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60% of Japanese worried about IT crimes, Cabinet Office survey

  • November 26, 2017
  • , Mainichi , p. 6
  • JMH Translation

On November 25, the Cabinet Office released the findings of its Public Opinion Survey on Science and Technology. Asked what concerns they had in relation to the advancement of science and technology (multiple responses permitted), 61.0% of respondents said “cyberterrorism, unauthorized access, and other crimes involving information technologies.” The percentage surged by 17.2 points from the previous 2010 survey, which covered respondents aged 20 or over. The latest survey found that concerns over cybercrimes were particularly strong among respondents in their 40s to 60s.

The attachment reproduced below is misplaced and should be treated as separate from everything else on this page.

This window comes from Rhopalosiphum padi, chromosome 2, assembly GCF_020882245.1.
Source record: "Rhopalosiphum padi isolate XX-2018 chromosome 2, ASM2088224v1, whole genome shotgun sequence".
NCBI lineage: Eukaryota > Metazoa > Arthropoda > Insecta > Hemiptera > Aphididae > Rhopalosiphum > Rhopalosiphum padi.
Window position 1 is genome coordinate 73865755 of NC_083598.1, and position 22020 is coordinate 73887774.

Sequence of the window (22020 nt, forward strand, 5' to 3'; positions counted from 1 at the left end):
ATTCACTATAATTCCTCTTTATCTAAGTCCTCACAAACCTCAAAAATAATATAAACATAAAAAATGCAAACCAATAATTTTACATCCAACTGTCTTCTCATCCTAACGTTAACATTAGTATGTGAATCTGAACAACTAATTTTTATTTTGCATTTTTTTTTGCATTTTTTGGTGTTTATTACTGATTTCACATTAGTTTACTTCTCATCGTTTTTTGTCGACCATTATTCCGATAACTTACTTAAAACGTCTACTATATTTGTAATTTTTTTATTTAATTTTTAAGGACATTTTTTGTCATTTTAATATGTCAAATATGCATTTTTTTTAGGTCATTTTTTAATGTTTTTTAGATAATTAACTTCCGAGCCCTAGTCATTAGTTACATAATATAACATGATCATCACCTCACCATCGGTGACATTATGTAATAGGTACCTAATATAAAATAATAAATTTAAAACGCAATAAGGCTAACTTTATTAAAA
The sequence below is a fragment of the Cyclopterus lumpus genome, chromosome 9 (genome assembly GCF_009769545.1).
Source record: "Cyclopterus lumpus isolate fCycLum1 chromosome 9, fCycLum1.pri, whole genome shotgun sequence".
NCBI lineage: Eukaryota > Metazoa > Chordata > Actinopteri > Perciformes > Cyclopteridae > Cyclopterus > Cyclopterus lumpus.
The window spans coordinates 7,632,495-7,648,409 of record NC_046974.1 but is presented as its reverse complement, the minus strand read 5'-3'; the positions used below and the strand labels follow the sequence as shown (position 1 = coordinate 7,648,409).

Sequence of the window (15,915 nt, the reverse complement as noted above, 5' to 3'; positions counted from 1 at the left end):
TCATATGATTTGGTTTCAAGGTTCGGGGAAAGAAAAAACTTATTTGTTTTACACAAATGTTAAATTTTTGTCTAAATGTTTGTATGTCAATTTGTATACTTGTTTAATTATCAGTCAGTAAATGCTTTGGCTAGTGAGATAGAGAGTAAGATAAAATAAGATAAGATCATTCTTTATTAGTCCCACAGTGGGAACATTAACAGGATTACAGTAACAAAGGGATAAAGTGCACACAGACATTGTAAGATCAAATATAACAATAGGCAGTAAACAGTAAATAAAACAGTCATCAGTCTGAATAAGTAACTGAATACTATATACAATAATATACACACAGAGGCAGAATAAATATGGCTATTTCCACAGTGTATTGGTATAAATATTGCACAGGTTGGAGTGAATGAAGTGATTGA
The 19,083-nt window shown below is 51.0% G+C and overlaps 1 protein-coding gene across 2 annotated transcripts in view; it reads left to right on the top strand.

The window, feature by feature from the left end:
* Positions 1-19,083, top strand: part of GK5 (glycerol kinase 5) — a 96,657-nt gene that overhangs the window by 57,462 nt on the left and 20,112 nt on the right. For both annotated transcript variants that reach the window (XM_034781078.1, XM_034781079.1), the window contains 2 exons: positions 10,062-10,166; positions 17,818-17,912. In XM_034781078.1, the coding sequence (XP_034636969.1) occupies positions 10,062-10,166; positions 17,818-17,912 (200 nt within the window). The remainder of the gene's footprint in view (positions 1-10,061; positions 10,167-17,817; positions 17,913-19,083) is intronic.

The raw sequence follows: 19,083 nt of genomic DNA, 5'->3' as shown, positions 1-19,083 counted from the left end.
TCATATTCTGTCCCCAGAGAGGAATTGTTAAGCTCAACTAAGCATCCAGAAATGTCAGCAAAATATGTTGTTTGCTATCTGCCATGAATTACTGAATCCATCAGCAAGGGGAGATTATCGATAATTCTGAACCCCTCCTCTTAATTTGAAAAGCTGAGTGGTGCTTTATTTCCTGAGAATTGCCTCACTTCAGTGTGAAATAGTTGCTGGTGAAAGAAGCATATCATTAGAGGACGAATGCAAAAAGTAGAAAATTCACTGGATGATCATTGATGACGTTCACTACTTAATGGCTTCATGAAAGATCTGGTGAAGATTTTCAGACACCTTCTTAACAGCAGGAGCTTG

The Public Opinion Survey on Science and Technology was conducted on Sept. 14–24 covering 3,000 people aged 18 or over across Japan. The valid response rate was 58.8%.


The most frequently given responses after “crimes involving information technologies” were “global environmental problems” at 52.2%, up by 1.5 points; “safety of genetically modified foods and nuclear power plants” at 49.5%, down 0.7 points; and “ethical issues, including the creation of cloned human beings and their use as weapons” at 43.7%, up 1.4 points.


For the first time in the history of the poll, respondents were asked whether they thought medical treatment technologies would advance thanks to science, technology, and innovation in regenerative medicine, including induced pluripotent stem cell (iPS cells). A total of 90.7% responded either “yes” or “generally yes.”


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